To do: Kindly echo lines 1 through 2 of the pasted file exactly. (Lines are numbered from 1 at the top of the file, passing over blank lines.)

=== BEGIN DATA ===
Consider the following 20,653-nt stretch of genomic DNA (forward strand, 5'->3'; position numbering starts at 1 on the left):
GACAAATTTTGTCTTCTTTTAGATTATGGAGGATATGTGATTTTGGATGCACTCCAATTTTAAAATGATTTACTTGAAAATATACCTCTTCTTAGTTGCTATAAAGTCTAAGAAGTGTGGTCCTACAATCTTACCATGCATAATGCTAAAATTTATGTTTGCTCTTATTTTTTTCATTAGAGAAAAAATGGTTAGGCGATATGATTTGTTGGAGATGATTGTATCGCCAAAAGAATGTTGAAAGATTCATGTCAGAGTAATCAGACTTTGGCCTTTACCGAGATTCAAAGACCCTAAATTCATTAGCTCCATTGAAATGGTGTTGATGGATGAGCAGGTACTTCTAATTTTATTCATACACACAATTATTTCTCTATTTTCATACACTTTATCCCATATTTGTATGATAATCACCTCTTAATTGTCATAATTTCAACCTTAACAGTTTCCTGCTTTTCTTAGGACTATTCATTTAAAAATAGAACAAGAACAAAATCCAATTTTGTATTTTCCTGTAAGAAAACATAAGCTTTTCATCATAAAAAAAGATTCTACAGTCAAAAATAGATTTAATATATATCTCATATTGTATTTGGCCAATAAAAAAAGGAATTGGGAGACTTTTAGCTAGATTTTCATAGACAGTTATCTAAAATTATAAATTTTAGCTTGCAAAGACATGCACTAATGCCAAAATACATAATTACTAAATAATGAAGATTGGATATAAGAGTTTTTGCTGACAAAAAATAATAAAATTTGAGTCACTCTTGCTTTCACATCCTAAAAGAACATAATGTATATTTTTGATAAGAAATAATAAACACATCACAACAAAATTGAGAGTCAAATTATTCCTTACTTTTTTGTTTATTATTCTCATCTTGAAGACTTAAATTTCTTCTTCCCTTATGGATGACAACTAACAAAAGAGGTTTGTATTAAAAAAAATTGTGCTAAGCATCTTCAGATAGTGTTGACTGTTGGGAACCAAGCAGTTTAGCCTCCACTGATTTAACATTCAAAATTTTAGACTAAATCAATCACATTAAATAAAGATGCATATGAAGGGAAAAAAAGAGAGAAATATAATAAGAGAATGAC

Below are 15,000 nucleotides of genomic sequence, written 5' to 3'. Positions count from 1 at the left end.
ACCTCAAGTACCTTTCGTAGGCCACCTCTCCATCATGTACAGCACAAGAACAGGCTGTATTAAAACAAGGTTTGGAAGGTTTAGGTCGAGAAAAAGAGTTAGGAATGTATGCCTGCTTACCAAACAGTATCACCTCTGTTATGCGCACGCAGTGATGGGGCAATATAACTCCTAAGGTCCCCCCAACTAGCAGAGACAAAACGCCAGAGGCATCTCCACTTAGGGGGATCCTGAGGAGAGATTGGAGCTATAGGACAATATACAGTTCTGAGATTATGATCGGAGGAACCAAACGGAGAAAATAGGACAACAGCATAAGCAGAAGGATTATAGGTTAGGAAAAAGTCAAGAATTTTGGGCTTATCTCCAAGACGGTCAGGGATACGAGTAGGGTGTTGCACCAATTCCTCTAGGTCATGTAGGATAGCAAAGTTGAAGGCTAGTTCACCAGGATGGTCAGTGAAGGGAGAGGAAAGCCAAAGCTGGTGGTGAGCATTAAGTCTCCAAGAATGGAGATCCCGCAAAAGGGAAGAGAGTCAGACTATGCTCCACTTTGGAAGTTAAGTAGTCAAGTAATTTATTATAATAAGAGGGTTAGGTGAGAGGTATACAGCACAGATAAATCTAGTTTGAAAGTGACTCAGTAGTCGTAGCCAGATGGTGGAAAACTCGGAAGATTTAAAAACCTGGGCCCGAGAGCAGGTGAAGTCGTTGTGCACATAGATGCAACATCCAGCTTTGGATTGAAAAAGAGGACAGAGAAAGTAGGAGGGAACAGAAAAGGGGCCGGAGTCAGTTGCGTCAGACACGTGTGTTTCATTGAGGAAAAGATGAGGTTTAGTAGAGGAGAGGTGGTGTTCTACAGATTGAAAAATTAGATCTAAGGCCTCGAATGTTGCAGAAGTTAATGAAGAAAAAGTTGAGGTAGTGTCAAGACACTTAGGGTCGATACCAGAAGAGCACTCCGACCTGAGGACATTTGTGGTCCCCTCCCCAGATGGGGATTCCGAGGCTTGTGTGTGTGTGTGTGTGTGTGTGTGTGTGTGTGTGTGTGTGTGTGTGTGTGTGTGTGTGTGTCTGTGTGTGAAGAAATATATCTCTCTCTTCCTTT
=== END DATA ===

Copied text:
Consider the following 20,653-nt stretch of genomic DNA (forward strand, 5'->3'; position numbering starts at 1 on the left):
GACAAATTTTGTCTTCTTTTAGATTATGGAGGATATGTGATTTTGGATGCACTCCAATTTTAAAATGATTTACTTGAAAATATACCTCTTCTTAGTTGCTATAAAGTCTAAGAAGTGTGGTCCTACAATCTTACCATGCATAATGCTAAAATTTATGTTTGCTCTTATTTTTTTCATTAGAGAAAAAATGGTTAGGCGATATGATTTGTTGGAGATGATTGTATCGCCAAAAGAATGTTGAAAGATTCATGTCAGAGTAATCAGACTTTGGCCTTTACCGAGATTCAAAGACCCTAAATTCATTAGCTCCATTGAAATGGTGTTGATGGATGAGCAGGTACTTCTAATTTTATTCATACACACAATTATTTCTCTATTTTCATACACTTTATCCCATATTTGTATGATAATCACCTCTTAATTGTCATAATTTCAACCTTAACAGTTTCCTGCTTTTCTTAGGACTATTCATTTAAAAATAGAACAAGAACAAAATCCAATTTTGTATTTTCCTGTAAGAAAACATAAGCTTTTCATCATAAAAAAAGATTCTACAGTCAAAAATAGATTTAATATATATCTCATATTGTATTTGGCCAATAAAAAAAGGAATTGGGAGACTTTTAGCTAGATTTTCATAGACAGTTATCTAAAATTATAAATTTTAGCTTGCAAAGACATGCACTAATGCCAAAATACATAATTACTAAATAATGAAGATTGGATATAAGAGTTTTTGCTGACAAAAAATAATAAAATTTGAGTCACTCTTGCTTTCACATCCTAAAAGAACATAATGTATATTTTTGATAAGAAATAATAAACACATCACAACAAAATTGAGAGTCAAATTATTCCTTACTTTTTTGTTTATTATTCTCATCTTGAAGACTTAAATTTCTTCTTCCCTTATGGATGACAACTAACAAAAGAGGTTTGTATTAAAAAAAATTGTGCTAAGCATCTTCAGATAGTGTTGACTGTTGGGAACCAAGCAGTTTAGCCTCCACTGATTTAACATTCAAAATTTTAGACTAAATCAATCACATTAAATAAAGATGCATATGAAGGGAAAAAAAGAGAGAAATATAATAAGAGAATGAC